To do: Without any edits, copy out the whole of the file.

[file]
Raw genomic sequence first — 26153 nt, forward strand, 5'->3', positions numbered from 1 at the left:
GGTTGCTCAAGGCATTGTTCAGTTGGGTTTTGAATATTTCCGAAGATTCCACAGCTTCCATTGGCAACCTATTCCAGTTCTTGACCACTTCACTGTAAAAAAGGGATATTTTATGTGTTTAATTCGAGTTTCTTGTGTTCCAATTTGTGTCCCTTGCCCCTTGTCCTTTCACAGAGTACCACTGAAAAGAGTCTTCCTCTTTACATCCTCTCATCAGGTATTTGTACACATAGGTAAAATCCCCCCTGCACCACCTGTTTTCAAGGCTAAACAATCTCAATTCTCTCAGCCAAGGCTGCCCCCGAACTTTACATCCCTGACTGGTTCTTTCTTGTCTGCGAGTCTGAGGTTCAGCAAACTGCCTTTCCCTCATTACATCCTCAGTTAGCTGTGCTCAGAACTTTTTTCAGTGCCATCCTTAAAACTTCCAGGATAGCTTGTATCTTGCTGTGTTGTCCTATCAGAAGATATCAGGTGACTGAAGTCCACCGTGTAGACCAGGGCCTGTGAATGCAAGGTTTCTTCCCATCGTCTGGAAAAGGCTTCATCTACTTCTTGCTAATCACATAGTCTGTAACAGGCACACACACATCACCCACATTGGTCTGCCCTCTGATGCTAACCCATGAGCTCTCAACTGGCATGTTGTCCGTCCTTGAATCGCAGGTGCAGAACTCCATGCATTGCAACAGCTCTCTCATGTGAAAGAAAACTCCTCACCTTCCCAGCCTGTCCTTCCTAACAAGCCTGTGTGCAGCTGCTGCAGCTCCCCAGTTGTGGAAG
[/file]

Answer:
Raw genomic sequence first — 26153 nt, forward strand, 5'->3', positions numbered from 1 at the left:
GGTTGCTCAAGGCATTGTTCAGTTGGGTTTTGAATATTTCCGAAGATTCCACAGCTTCCATTGGCAACCTATTCCAGTTCTTGACCACTTCACTGTAAAAAAGGGATATTTTATGTGTTTAATTCGAGTTTCTTGTGTTCCAATTTGTGTCCCTTGCCCCTTGTCCTTTCACAGAGTACCACTGAAAAGAGTCTTCCTCTTTACATCCTCTCATCAGGTATTTGTACACATAGGTAAAATCCCCCCTGCACCACCTGTTTTCAAGGCTAAACAATCTCAATTCTCTCAGCCAAGGCTGCCCCCGAACTTTACATCCCTGACTGGTTCTTTCTTGTCTGCGAGTCTGAGGTTCAGCAAACTGCCTTTCCCTCATTACATCCTCAGTTAGCTGTGCTCAGAACTTTTTTCAGTGCCATCCTTAAAACTTCCAGGATAGCTTGTATCTTGCTGTGTTGTCCTATCAGAAGATATCAGGTGACTGAAGTCCACCGTGTAGACCAGGGCCTGTGAATGCAAGGTTTCTTCCCATCGTCTGGAAAAGGCTTCATCTACTTCTTGCTAATCACATAGTCTGTAACAGGCACACACACATCACCCACATTGGTCTGCCCTCTGATGCTAACCCATGAGCTCTCAACTGGCATGTTGTCCGTCCTTGAATCGCAGGTGCAGAACTCCATGCATTGCAACAGCTCTCTCATGTGAAAGAAAACTCCTCACCTTCCCAGCCTGTCCTTCCTAACAAGCCTGTGTGCAGCTGCTGCAGCTCCCCAGTTGTGGAAG